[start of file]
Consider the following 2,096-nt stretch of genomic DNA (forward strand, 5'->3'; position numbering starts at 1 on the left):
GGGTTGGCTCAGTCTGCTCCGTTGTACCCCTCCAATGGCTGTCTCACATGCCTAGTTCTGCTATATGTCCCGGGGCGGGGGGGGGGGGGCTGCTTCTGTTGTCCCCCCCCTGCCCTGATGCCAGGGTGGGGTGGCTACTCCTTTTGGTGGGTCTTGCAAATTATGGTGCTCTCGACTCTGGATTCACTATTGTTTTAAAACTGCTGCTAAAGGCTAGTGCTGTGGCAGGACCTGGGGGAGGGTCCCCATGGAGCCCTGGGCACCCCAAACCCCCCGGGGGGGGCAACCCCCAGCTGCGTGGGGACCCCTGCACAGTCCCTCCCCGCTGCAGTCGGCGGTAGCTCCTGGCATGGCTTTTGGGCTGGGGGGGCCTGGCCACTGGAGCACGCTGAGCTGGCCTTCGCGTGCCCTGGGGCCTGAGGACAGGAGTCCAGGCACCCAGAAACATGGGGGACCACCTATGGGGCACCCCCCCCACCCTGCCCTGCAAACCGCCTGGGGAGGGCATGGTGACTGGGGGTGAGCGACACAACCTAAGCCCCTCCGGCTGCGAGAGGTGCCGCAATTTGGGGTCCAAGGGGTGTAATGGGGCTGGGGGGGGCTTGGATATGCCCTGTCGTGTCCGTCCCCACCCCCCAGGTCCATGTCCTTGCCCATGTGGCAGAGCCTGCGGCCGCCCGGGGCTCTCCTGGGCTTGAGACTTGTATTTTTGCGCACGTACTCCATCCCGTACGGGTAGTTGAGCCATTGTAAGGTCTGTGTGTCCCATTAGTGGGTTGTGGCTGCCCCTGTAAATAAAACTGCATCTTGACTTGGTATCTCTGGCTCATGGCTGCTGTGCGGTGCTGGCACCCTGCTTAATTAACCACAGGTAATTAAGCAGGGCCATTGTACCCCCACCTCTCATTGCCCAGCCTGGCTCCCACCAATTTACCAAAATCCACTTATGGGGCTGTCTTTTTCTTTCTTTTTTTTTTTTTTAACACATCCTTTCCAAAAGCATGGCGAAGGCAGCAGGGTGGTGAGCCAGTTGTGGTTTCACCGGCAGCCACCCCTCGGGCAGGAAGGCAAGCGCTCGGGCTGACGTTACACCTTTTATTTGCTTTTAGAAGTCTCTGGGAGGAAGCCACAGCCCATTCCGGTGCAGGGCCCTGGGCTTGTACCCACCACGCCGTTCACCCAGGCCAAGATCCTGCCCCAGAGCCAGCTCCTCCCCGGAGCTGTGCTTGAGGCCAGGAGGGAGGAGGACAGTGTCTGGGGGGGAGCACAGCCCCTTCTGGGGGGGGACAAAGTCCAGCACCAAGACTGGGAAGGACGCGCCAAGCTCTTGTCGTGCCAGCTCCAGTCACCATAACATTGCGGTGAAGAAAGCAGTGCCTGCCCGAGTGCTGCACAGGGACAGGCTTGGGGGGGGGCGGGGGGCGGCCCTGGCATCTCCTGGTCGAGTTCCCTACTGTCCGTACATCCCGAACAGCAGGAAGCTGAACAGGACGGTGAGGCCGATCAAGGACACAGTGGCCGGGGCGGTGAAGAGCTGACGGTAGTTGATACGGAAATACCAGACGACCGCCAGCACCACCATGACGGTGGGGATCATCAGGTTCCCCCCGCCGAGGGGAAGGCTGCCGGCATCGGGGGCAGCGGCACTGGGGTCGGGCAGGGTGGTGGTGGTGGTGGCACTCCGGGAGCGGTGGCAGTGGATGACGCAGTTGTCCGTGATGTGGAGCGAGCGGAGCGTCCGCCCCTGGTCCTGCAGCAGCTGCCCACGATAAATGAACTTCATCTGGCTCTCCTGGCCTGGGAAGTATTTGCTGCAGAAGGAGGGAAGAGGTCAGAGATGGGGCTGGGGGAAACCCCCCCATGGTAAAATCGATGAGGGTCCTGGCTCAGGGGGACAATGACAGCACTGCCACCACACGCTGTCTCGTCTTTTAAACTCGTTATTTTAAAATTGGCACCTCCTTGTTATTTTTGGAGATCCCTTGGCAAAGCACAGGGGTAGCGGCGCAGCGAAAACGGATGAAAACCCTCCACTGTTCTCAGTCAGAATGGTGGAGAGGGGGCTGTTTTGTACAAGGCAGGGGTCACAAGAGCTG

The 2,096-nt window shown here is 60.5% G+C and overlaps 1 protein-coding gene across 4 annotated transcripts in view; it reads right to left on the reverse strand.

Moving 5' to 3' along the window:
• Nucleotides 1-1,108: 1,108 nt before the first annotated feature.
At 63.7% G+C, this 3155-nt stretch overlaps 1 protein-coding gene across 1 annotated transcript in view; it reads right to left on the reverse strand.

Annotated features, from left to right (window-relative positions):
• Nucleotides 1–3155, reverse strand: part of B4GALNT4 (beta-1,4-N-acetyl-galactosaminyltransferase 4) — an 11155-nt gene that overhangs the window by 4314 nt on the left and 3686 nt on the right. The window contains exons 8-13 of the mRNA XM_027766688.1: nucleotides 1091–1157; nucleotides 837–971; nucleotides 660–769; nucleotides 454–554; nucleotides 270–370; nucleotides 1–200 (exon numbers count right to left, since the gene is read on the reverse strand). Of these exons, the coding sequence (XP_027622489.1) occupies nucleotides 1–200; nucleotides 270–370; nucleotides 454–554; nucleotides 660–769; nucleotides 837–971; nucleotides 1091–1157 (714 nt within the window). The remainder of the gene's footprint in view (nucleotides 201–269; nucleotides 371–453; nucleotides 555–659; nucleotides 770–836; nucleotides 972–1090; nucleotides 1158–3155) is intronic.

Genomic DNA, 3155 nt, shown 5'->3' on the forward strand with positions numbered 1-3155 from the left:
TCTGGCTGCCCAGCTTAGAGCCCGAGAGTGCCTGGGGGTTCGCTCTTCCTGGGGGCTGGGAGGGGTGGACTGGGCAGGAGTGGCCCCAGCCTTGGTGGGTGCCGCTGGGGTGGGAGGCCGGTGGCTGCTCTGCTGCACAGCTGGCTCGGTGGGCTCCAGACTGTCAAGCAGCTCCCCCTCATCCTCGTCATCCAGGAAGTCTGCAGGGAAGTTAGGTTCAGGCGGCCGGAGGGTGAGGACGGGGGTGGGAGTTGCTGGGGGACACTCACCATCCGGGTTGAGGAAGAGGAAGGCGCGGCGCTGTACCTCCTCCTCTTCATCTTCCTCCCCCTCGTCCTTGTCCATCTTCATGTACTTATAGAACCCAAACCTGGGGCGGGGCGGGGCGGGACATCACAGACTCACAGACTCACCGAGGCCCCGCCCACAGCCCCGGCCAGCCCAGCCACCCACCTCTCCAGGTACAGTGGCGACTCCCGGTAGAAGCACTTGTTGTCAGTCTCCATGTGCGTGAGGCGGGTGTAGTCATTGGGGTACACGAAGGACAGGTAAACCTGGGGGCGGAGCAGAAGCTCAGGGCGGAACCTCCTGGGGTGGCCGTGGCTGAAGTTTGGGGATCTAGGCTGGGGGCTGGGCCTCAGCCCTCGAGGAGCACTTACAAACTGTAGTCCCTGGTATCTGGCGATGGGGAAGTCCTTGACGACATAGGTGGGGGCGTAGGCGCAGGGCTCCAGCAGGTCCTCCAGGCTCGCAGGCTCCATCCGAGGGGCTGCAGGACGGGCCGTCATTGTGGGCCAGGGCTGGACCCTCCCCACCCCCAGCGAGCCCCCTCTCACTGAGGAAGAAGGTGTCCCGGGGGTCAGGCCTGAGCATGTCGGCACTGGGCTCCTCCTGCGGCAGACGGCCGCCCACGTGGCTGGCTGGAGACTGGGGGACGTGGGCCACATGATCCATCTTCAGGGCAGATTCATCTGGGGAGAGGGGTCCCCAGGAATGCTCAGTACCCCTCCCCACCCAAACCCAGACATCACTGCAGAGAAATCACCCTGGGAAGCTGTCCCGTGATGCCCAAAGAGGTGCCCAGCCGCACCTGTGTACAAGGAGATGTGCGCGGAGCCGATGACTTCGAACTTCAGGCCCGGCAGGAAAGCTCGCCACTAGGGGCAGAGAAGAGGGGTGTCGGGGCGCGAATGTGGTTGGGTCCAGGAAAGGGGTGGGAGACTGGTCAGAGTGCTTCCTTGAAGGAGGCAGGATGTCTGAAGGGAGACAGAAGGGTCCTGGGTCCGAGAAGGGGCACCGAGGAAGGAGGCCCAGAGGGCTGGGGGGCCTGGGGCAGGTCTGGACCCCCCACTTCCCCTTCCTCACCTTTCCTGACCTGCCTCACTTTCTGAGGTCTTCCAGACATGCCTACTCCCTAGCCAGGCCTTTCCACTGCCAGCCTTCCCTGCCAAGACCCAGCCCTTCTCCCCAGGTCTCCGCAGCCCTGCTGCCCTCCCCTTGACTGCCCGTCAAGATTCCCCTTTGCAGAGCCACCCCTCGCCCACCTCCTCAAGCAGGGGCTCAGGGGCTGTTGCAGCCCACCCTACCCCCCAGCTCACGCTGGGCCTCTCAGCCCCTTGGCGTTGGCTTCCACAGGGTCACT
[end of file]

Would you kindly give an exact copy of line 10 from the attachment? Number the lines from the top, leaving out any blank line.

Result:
TCTGGCTGCCCAGCTTAGAGCCCGAGAGTGCCTGGGGGTTCGCTCTTCCTGGGGGCTGGGAGGGGTGGACTGGGCAGGAGTGGCCCCAGCCTTGGTGGGTGCCGCTGGGGTGGGAGGCCGGTGGCTGCTCTGCTGCACAGCTGGCTCGGTGGGCTCCAGACTGTCAAGCAGCTCCCCCTCATCCTCGTCATCCAGGAAGTCTGCAGGGAAGTTAGGTTCAGGCGGCCGGAGGGTGAGGACGGGGGTGGGAGTTGCTGGGGGACACTCACCATCCGGGTTGAGGAAGAGGAAGGCGCGGCGCTGTACCTCCTCCTCTTCATCTTCCTCCCCCTCGTCCTTGTCCATCTTCATGTACTTATAGAACCCAAACCTGGGGCGGGGCGGGGCGGGACATCACAGACTCACAGACTCACCGAGGCCCCGCCCACAGCCCCGGCCAGCCCAGCCACCCACCTCTCCAGGTACAGTGGCGACTCCCGGTAGAAGCACTTGTTGTCAGTCTCCATGTGCGTGAGGCGGGTGTAGTCATTGGGGTACACGAAGGACAGGTAAACCTGGGGGCGGAGCAGAAGCTCAGGGCGGAACCTCCTGGGGTGGCCGTGGCTGAAGTTTGGGGATCTAGGCTGGGGGCTGGGCCTCAGCCCTCGAGGAGCACTTACAAACTGTAGTCCCTGGTATCTGGCGATGGGGAAGTCCTTGACGACATAGGTGGGGGCGTAGGCGCAGGGCTCCAGCAGGTCCTCCAGGCTCGCAGGCTCCATCCGAGGGGCTGCAGGACGGGCCGTCATTGTGGGCCAGGGCTGGACCCTCCCCACCCCCAGCGAGCCCCCTCTCACTGAGGAAGAAGGTGTCCCGGGGGTCAGGCCTGAGCATGTCGGCACTGGGCTCCTCCTGCGGCAGACGGCCGCCCACGTGGCTGGCTGGAGACTGGGGGACGTGGGCCACATGATCCATCTTCAGGGCAGATTCATCTGGGGAGAGGGGTCCCCAGGAATGCTCAGTACCCCTCCCCACCCAAACCCAGACATCACTGCAGAGAAATCACCCTGGGAAGCTGTCCCGTGATGCCCAAAGAGGTGCCCAGCCGCACCTGTGTACAAGGAGATGTGCGCGGAGCCGATGACTTCGAACTTCAGGCCCGGCAGGAAAGCTCGCCACTAGGGGCAGAGAAGAGGGGTGTCGGGGCGCGAATGTGGTTGGGTCCAGGAAAGGGGTGGGAGACTGGTCAGAGTGCTTCCTTGAAGGAGGCAGGATGTCTGAAGGGAGACAGAAGGGTCCTGGGTCCGAGAAGGGGCACCGAGGAAGGAGGCCCAGAGGGCTGGGGGGCCTGGGGCAGGTCTGGACCCCCCACTTCCCCTTCCTCACCTTTCCTGACCTGCCTCACTTTCTGAGGTCTTCCAGACATGCCTACTCCCTAGCCAGGCCTTTCCACTGCCAGCCTTCCCTGCCAAGACCCAGCCCTTCTCCCCAGGTCTCCGCAGCCCTGCTGCCCTCCCCTTGACTGCCCGTCAAGATTCCCCTTTGCAGAGCCACCCCTCGCCCACCTCCTCAAGCAGGGGCTCAGGGGCTGTTGCAGCCCACCCTACCCCCCAGCTCACGCTGGGCCTCTCAGCCCCTTGGCGTTGGCTTCCACAGGGTCACT